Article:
d day

After four months of bombing supply lines the Allied armies landed in
Normandy on the northwestern coast of France on June 6, 1944. This day is known
as D-Day. This was the most pivotal day of World War II, the outcome of the
invasion was to decide the fate of Europe. If the mission were a success then
control of the continent would be possible. If it were lost the control would
belong completely to the Axis armies.

The invasion of Normandy was history\'s greatest amphibious operation. It
involved 4,400 ships, 11,000 fighters and bombers, 1,500 tanks, and
approximately 154,000 British, Canadian and American soldiers, 23,000 of those
soldiers arriving by parachute and glider. Of the forty-seven Allied divisions
used in the invasion twenty-one of them were American. Opposing them were about
sixty German divisions in France and the Low Countries. In the area of invasion
nine German infantry divisions and a Panzer divisions fortified themselves along
the Atlantic Coast.

The Germans believed that the invasion would come from an area known as Pas
de Calais. They believed this because this was the easiest place to deploy a
large number of troops. American planners created an army that would sail for
the Calais but only on paper. The planners hoped that the Germans would catch
wind of this and keep armies in the Calais area. They kept their Fifteenth Army
in the Calais area. This is how the coast of Normandy became the invasions site.

The morning of June 5 was chosen as the date. It was chosen based on the
brightness of moonlight, the lowest winds to hold down channel chop, and the
lowest tides. Unfortunately bad weather force General Dwight Eisenhower to
postpone the invasion for 24 hours. One day later the weather was still a
possible problem General Eisenhower launched the attack nevertheless.

Only a few hours before the attack was to take place two divisions of troops
were parachuted into the French countryside. These soldiers were placed there to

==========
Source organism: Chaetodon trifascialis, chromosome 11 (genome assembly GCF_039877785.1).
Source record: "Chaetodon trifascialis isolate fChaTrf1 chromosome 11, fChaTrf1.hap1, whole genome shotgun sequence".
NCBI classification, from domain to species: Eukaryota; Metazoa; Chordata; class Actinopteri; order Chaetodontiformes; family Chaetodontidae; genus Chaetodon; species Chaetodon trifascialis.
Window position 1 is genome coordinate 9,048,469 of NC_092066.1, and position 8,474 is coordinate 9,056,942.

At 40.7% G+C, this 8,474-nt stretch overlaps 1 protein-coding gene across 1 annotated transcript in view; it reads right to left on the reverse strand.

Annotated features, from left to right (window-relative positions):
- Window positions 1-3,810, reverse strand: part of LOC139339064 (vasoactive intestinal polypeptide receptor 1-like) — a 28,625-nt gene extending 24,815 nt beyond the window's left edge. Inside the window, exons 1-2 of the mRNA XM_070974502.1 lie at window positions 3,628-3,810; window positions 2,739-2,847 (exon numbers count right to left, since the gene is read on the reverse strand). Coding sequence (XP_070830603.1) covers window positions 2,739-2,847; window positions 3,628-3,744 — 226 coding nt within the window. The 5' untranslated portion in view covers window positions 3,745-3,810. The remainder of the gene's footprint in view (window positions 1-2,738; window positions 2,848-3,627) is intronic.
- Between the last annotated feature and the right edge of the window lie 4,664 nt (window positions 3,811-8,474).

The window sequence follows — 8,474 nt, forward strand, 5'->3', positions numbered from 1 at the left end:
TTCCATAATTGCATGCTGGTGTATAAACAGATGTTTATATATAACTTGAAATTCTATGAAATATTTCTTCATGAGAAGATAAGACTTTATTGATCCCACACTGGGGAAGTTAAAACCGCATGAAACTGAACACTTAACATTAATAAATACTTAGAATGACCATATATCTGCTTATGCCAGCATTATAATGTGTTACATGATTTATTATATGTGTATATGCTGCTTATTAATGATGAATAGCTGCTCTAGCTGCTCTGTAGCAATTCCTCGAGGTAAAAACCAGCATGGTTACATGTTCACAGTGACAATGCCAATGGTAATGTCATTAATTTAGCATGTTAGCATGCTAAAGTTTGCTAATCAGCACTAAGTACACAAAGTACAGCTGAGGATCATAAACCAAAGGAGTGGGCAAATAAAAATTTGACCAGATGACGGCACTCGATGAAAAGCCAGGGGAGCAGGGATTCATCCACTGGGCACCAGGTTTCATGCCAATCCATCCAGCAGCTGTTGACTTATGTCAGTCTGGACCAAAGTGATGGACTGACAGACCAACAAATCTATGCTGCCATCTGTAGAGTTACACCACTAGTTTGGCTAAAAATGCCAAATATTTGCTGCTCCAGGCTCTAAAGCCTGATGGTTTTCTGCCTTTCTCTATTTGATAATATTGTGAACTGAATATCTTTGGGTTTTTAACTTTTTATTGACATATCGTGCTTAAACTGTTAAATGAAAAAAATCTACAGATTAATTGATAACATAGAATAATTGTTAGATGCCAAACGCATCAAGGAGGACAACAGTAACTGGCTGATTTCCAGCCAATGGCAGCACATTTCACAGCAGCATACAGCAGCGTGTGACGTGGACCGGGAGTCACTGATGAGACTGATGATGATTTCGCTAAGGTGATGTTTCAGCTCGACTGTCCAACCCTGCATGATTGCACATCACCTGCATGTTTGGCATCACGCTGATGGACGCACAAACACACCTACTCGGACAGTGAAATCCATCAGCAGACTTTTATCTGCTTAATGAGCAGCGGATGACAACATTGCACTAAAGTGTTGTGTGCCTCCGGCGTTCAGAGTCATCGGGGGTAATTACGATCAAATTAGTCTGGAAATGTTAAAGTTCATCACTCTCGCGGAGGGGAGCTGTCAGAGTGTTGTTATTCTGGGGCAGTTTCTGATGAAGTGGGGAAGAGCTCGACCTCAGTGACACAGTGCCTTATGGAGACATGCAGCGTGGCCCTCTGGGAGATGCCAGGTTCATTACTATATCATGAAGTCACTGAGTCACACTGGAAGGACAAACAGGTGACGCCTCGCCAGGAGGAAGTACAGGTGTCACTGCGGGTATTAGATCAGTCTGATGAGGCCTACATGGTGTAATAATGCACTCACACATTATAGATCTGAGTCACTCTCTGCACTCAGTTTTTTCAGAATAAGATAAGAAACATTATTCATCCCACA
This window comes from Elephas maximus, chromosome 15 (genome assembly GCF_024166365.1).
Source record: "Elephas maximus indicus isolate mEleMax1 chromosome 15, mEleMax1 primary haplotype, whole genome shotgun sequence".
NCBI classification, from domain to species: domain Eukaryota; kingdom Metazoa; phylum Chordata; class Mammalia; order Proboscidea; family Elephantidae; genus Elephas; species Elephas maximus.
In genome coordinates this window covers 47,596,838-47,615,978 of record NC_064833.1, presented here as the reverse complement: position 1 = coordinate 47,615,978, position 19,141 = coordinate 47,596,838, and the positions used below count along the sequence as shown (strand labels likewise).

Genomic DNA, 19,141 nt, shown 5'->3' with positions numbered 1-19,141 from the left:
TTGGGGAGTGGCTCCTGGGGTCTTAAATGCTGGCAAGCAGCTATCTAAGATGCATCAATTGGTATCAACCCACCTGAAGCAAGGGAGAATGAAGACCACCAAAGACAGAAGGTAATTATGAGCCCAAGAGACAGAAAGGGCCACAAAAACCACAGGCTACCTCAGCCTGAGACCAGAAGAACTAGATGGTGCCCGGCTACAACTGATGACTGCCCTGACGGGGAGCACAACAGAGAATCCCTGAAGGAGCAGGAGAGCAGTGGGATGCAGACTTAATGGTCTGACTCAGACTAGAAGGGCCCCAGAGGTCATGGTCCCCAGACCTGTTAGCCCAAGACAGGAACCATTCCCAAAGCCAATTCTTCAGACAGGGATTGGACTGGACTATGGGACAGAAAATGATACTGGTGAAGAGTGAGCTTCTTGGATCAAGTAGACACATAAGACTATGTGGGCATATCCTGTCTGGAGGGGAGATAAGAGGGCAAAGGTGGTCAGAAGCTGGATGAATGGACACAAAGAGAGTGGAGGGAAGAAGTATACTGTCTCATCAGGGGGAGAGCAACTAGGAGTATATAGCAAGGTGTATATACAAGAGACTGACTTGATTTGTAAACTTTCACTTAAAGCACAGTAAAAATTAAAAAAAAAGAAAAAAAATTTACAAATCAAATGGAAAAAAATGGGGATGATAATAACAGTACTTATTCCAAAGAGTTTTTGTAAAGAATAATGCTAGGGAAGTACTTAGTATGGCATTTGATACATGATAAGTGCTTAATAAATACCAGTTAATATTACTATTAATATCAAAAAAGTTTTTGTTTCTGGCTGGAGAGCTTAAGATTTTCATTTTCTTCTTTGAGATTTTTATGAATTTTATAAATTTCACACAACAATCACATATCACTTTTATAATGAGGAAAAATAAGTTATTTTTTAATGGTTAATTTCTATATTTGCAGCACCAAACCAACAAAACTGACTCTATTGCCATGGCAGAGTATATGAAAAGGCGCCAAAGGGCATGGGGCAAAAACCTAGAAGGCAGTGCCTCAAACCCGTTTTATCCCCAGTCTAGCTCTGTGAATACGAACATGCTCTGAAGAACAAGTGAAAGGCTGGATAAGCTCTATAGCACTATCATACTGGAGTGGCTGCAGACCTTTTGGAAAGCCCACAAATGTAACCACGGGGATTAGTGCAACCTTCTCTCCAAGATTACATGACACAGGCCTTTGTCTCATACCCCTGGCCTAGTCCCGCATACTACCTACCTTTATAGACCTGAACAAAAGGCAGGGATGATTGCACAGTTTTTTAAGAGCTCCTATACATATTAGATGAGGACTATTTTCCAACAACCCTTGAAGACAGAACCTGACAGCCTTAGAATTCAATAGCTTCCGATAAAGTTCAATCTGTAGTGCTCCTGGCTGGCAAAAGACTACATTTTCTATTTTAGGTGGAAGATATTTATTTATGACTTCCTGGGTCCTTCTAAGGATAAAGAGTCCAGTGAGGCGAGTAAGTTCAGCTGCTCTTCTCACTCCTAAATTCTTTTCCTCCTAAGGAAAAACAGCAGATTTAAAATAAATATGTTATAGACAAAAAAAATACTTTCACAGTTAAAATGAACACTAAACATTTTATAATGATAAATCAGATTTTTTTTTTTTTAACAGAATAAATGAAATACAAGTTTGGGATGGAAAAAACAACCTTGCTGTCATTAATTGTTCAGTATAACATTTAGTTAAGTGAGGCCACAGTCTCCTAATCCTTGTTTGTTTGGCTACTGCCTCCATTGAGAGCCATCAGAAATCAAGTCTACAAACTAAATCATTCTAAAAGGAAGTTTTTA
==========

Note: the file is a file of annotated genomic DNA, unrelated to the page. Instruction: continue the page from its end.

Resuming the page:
secure rail lines, bridges, roads, and airfields. These things were necessary
for the advancement of the Allied attack. The divisions successfully landed
undetected inside German lines. The attack on the beaches of Normandy was now
ready to take place.

American forces, led by Lt. Gen. Omar Bradley, landed on the western beaches
of Utah and Omaha. British and Canadian troops, led by Gen. Bernard Montgomery
and Gen. Sir Miles Demsey, landed on the eastern beaches called Gold, Juno, and
Sword. Allied air forces controlled the skies but could not penetrate the walls
of well-entrenched Germans. Especially at Omaha Beach, at Omaha casualties came
to 2,000 soldiers. In contrast only 210 soldiers died at Utah beach. “The came
ashore on Omaha Beach, the slogging, unglamorous men that no one envied,”
Conrnelius Ryan wrote in his account of events, The Longest Day. “Some of the
men hadn’t a chance. German gunners on the cliffs looked almost directly down
on the waterlogged assault craft that heaved and pitched toward these sectors of
the beach. Awkward and slow, the assault boats were nearly stationary in the
water…Men plunged over the sides into deep water where they were immediately
picked off by machine gun fire.” The British and Canadian troops had fewer
casualties and met less resistance to the east. The British 3rd division
destroyed a battalion of panzer tanks that were sent in response to the attacks
on the beaches of Normandy.

By the end of D-day close to 150,000 Allied soldiers and their vehicles,
munitions, equipment, and provisions were unloaded on the beaches of Normandy.
In a week the troops totaled a half-million men. By July two million troops and
quarter of a million vehicles had landed in France.

Category: History